Nick & Choose 44: CrossFit

Published Feb. 1, 2012

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Fit for Trial
Putting CrossFit through the paces

I first heard of CrossFit a few years ago. A friend in Denver discovered an online program that had him squirreled away in his basement for intense bouts of exercise. There were push-ups until his arms smoldered. Sit-ups until he feared his next rep would propel his lunch against the wall. There was talk of the Paleolithic diet, which has you eating like a caveman—someone with the life expectancy of 12, but the picture of health to some CrossFitters. Then there was the badge of honor known as rhabdomyolysis, a condition where you exercise so hard that your muscles disintegrate into your bloodstream and your urine turns the color of Dr. Pepper. It all sounded pretty cool.

Lately, ESPN2 has been televising the Reebok CrossFit Games on weekends, which is a genius bit of marketing. Normally that time is a refuge for sloth, when a man is free to lie on his couch with bedhead and one sock on, watching Paula Dean refry a donut. But with a quick flip in the wrong direction, suddenly your watching a woman with a torso like a Roman chest plate ripping off sets of handstand push-ups. It’s a wake-up call to step up your fitness, once you’ve watched all the new programming saved on the DVR.

With its increasing popularity—and Reebok’s recent multimillion-dollar investment—CrossFit gyms and programs have been growing in the area. After Reebok CrossFit Back Bay opened up down the street from the office, I took a free trial, as did 400 other people in the first nine days.

Before the workout, myself and about eight other curious participants learned the basics. The CrossFit program blends actions like running, lifting and plyometrics in an effort to improve all your physical attributes, from strength to stamina to speed to looking sexy. (That last part isn’t in the brochure, but everyone’s thinking it.) The workouts are varied, so you don’t get stuck in a routine, and they can be adjusted to your fitness level. The main selling point is that CrossFit is done by both S.W.A.T. teams and housewives. And now by a grown man who sometimes still daydreams about being on a S.W.A.T. team.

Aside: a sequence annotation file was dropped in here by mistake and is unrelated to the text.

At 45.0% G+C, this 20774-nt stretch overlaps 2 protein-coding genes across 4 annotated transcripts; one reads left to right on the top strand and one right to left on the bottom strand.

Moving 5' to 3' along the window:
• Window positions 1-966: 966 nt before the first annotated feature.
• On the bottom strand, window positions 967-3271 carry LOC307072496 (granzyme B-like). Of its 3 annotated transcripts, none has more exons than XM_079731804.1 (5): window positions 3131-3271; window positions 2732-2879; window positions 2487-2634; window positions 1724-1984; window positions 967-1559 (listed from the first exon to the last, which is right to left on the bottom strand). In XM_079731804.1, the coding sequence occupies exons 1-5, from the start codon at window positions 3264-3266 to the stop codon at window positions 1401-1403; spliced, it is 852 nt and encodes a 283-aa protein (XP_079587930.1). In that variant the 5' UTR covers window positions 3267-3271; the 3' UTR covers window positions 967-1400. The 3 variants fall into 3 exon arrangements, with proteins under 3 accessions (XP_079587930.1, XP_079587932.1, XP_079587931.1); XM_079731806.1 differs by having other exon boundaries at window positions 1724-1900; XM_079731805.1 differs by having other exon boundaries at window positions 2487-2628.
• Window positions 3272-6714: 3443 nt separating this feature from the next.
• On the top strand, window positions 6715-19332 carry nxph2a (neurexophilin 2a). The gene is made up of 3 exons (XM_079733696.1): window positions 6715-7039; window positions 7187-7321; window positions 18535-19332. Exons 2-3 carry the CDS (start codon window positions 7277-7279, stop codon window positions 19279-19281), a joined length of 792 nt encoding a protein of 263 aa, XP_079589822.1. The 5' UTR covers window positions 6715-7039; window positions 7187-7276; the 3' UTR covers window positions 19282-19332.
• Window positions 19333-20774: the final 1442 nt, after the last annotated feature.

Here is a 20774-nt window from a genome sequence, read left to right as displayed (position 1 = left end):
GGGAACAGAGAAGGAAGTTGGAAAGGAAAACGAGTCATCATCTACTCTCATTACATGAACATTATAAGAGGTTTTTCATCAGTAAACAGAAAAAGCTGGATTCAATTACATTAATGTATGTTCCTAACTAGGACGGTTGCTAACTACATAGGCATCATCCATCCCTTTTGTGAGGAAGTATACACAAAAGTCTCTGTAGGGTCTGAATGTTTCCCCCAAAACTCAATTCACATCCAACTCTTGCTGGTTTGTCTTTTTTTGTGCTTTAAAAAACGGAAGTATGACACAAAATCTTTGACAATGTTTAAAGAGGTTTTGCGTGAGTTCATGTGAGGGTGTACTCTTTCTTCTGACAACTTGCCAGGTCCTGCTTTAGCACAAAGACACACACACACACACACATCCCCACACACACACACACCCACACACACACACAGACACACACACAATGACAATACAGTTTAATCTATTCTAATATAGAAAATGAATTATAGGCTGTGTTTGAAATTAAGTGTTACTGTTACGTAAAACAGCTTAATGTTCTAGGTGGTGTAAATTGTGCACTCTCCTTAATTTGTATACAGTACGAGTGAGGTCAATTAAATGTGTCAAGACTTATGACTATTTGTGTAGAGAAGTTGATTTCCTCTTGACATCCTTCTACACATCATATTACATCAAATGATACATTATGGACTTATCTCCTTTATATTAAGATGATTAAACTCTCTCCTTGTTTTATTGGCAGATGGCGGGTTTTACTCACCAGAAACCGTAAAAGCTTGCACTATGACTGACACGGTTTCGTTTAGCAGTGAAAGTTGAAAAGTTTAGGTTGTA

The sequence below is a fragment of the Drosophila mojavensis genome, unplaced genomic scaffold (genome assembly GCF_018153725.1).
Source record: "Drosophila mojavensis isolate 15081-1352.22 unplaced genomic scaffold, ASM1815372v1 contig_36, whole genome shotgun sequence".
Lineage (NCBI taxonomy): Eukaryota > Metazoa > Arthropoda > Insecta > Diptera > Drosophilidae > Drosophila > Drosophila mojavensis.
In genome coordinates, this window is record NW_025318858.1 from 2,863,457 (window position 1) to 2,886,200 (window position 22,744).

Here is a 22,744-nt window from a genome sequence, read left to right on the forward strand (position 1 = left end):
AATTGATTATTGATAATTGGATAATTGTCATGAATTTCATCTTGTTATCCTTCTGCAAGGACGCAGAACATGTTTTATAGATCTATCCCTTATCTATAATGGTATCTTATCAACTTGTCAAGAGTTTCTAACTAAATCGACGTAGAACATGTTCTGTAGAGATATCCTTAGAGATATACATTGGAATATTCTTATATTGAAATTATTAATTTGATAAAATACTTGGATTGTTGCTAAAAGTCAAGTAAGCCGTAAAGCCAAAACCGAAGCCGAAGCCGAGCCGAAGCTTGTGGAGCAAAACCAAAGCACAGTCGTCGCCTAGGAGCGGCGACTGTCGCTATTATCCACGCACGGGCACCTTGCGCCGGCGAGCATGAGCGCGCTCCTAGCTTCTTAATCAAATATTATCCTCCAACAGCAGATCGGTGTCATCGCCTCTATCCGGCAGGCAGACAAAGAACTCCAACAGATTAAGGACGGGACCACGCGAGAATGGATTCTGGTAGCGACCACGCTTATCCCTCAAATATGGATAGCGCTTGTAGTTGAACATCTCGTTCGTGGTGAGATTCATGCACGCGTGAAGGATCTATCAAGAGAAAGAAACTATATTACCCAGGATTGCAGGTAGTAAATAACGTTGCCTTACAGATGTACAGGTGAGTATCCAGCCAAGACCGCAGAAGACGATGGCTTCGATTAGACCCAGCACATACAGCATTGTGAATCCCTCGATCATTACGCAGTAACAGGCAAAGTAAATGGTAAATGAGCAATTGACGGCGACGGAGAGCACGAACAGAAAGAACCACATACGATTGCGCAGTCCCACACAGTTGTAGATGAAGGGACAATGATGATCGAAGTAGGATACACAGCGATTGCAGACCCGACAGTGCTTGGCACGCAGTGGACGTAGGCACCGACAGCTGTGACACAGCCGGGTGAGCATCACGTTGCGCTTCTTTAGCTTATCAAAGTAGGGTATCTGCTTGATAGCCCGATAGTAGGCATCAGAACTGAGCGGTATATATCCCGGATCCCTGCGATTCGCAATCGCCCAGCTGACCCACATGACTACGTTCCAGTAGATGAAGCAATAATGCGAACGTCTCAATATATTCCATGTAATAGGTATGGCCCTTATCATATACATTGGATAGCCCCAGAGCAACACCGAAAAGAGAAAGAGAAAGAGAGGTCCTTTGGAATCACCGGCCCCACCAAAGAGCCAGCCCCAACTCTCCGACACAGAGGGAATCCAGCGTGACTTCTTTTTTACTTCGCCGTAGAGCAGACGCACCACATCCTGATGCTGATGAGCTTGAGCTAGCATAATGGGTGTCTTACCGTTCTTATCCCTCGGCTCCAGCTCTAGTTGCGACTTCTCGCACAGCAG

After a warm-up, we were put through a baseline workout of a 500-meter row, 40 air squats, 30 sit-ups, 20 push-ups and 10 pull-ups. Workouts are timed, which adds a competitive element, and our group winner was a professional lacrosse player who I feared was going to collapse on a nearby folding table. (In fairness, I think he forgot his inhaler.) Right behind him was a young woman experienced in CrossFit who didn’t drop a bead of sweat and was ready for round two.

Intrigued, I visited CrossFit Fenway, and found immediate similarities between franchises. Bay windows give passersby a glimpse at proud athletes in action, and all CrossFits I’ve seen share the same spare, utilitarian aesthetic. They’re like white-collar prison yards covered in IdeaPaint.

I wiggled my way into a midday workout at the busy outpost thanks to the affiliate owner, a CrossFit devotee who left his software job to open the gym almost three years ago. After the warm-up, we grunted through dead lifts—a fairly advanced exercise I haven’t done in 10 years—and for the timed portion, or in CrossFit parlance, the WOD (workout of the day), we plowed through nine sets of nine wall bounces and nine box jumps. It was quick, but I had to push myself, which isn’t something I normally do at the gym. Plus, in addition to being sweaty, I was a little cut and bloody, and it’s a satisfying feeling when you have to remember to disinfect your scrapes and not the handles of your elliptical machine.

Overall, I’d recommend CrossFit to anyone looking to improve their fitness, but, good gravy, it it pricey. Membership options at the two gyms I visited range from $140 to $400 per month, and while performing dead lifts gives me strength, so does being financially solvent. But if my bank account were brawnier, I’d choose CrossFit over an expense like a personal trainer. The program feels effective, and there’s that sense of camaraderie that makes exhaustion, pain and nausea so enjoyable.

The payout was the reminder that exercise is best when it’s engaging, which is why my Denver friend eventually crawled out of his basement to join a tennis league. Your greatest workouts are never going to happen on a machine with a TV strapped to it. What the program offers is results through variation, but we all need to find what works for us as individuals.

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